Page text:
Defining Value in Business Intelligence or Data Strategy
How to create a proof-of-value program that clearly outlines high-level value and success criteria
Investing in business intelligence and buying a car have much in common. During the car hunt, we contemplate exactly what we think we want from the car often causing us to lose sight of what is the real value or purpose of a car. I feel the value is to provide transportation from point A to point B safely as well as one that grows with my needs. I might even add with style. In reality, a car provides more value that dwarfs the transportation consideration. Rather the car we select is a statement of who we are, how adventurous, how pleasure seeking, how family oriented, how we respect the environment. The same could be said for a BI or data strategy. Let’s dig deeper on this topic together to show how choosing a BI or data strategy is really more like buying a car. Strategic business intelligence follows the buying the car philosophy.
The process of choosing a business intelligence platform should be as deliberate as when deciding which car to choose and what data strategy to implement. The BI solution is a statement of how the organization values its professionals, how it treasures truth, analysis and information, how it encourages the revelation of new opportunities, and the responsiveness to recurring problems. A car, properly bought, is nothing less than a competitive advantage. This is the same for strategic BI. Are there differences between a Jeep Wrangler and a Ferrari or for that matter between Excel and a mature business intelligence Solution? Absolutely there are differences and that is why the buying decision must be based on a critical evaluation of your needs and opportunities. Today I often hear from my clients that they chose a particular business intelligence solution because their former boss loved it and had successfully deployed it across the entire organization. This tells me we are often creatures of habit. We make decisions many times based on emotions not logic. We tend to fall victim to the “awesome” marketing and buzz words that these software giants generate. Let’s forget about emotional purchasing and marketing noise and instead talk about what should be primary when deciding the business intelligence solution for your company, the VALUE of the right BI platform or data strategy.
Industry-leading analysts from Gartner report that in 2012, close to 70 percent of BI projects fail to deliver the requirements of their users. Why? There are some very traditional reasons, such as the failure to consider all the costs. By this I mean not taking into consideration costs beyond initial software investment surrounding hardware, implementation costs, FTE support, vendor maintenance, training and education. Gartner cites three additional leading causes:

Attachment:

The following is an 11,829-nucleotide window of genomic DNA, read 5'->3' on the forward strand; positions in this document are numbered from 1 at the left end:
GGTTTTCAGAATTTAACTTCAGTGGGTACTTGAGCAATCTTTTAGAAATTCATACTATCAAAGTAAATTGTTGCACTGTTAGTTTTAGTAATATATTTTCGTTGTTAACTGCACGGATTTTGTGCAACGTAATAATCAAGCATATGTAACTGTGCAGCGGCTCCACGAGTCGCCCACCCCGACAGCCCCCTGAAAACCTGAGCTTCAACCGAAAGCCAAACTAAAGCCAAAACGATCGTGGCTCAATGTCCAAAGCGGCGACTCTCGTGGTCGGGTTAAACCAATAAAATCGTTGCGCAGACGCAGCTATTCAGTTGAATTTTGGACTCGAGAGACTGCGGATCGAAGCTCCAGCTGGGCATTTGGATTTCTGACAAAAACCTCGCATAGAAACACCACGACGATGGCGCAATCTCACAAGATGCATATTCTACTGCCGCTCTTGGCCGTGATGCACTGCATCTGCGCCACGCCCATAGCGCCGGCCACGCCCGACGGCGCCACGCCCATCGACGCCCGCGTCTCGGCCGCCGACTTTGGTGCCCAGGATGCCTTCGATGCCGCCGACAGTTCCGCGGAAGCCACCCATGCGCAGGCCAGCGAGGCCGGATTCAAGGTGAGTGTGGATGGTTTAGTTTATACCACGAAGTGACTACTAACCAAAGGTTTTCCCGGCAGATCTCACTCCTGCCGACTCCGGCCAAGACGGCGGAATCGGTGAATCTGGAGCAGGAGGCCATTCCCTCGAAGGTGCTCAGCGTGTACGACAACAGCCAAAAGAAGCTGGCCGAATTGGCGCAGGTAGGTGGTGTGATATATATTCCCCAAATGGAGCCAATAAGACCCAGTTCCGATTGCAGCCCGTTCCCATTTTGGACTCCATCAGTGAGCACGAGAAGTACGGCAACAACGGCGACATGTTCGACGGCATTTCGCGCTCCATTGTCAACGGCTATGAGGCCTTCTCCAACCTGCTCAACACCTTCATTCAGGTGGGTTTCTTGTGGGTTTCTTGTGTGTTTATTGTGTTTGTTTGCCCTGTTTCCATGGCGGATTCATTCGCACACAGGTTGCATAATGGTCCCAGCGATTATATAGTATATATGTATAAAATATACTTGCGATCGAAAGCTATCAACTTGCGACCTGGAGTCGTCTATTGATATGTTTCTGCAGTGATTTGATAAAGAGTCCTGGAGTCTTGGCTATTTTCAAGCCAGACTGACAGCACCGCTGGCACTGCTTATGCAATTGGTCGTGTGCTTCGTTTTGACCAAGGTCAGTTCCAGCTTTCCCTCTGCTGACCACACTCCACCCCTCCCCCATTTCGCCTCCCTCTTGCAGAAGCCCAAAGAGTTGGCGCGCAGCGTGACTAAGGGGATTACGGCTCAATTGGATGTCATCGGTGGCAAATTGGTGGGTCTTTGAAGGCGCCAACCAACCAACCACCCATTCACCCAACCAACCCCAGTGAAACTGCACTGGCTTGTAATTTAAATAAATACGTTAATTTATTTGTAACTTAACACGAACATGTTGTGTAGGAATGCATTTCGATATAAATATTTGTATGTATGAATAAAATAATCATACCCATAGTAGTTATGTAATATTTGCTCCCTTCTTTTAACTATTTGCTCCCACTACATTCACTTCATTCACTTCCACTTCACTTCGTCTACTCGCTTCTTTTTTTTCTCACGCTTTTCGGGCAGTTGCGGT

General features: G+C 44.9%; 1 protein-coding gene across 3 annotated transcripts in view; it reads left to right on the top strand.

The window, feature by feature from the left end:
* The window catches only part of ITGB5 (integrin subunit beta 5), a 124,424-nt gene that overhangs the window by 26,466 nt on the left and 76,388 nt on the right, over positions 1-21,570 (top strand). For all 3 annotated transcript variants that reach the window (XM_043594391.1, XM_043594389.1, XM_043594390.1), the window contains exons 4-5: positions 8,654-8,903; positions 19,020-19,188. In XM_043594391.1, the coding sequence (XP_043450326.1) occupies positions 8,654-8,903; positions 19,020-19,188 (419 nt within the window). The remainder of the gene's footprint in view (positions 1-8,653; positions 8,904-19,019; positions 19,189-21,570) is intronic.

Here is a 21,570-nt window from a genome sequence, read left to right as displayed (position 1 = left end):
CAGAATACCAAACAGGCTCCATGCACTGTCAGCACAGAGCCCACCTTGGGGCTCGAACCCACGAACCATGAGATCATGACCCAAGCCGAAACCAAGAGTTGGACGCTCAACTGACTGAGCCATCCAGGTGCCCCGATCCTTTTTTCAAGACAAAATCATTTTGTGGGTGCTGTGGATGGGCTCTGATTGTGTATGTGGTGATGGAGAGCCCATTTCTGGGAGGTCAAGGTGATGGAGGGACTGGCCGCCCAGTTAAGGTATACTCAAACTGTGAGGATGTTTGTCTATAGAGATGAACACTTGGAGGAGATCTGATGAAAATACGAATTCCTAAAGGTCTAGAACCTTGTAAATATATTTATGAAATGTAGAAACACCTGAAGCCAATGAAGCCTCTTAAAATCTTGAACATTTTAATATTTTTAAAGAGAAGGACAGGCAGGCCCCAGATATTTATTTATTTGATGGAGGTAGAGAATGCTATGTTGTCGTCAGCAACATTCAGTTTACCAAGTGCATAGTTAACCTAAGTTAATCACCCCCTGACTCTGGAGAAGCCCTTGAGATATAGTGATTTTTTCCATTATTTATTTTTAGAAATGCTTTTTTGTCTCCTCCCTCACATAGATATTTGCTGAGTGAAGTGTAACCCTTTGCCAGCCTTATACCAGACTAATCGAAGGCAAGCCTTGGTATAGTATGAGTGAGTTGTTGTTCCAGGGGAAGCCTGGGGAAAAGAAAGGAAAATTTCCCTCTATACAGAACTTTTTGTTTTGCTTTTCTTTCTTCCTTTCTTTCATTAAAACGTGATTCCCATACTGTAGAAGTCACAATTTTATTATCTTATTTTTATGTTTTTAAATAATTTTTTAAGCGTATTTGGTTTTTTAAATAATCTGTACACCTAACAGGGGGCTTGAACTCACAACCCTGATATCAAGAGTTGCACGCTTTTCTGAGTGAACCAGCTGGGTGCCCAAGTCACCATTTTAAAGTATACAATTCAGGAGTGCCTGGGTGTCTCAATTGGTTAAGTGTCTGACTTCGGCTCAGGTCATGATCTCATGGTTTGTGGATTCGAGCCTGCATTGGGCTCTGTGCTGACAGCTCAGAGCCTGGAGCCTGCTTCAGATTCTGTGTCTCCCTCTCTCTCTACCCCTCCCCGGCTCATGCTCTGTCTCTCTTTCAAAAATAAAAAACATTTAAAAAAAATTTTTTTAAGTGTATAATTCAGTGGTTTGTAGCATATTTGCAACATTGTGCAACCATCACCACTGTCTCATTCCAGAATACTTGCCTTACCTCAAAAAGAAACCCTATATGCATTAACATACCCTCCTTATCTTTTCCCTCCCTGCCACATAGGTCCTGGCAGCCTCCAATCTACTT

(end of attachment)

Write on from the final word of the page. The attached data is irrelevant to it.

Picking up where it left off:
- Lack of business involvement
- Long delivery cycles
- Poor data quality
While these are three valid issues, there is a greater, overriding cause as to why business intelligence projects keep failing, in my opinion. I have found the primary cause of not being successful is in fact that the sponsoring IT group and/or consultant does a poor job of defining VALUE to the business and how that VALUE will be delivered within the resource constraints and political complexities found in many organizations today.
To begin the process of defining and implementing value, I recommend projects start with a proof of value (POV) program to clearly outline high-level value and success criteria for a successful and sustainable BI project as well as define the challenges that must be overcome. What is a POV program? It is an independent review of the customers’ data maturity and business intelligence including data management process. POV includes establishing a baseline of their current process, identifying critical interaction points and improvements necessary to reduce costs, maximize information access and improve decision making. The POV crystallizes the current state of the environment and maturity of the organization and data. It also focuses the people (skills), process, and tools that are currently in play to the project. To conduct a successful delivery we must determine if the culture can and will support the end game, either by leveraging the current resources or looking at ways to enhance them.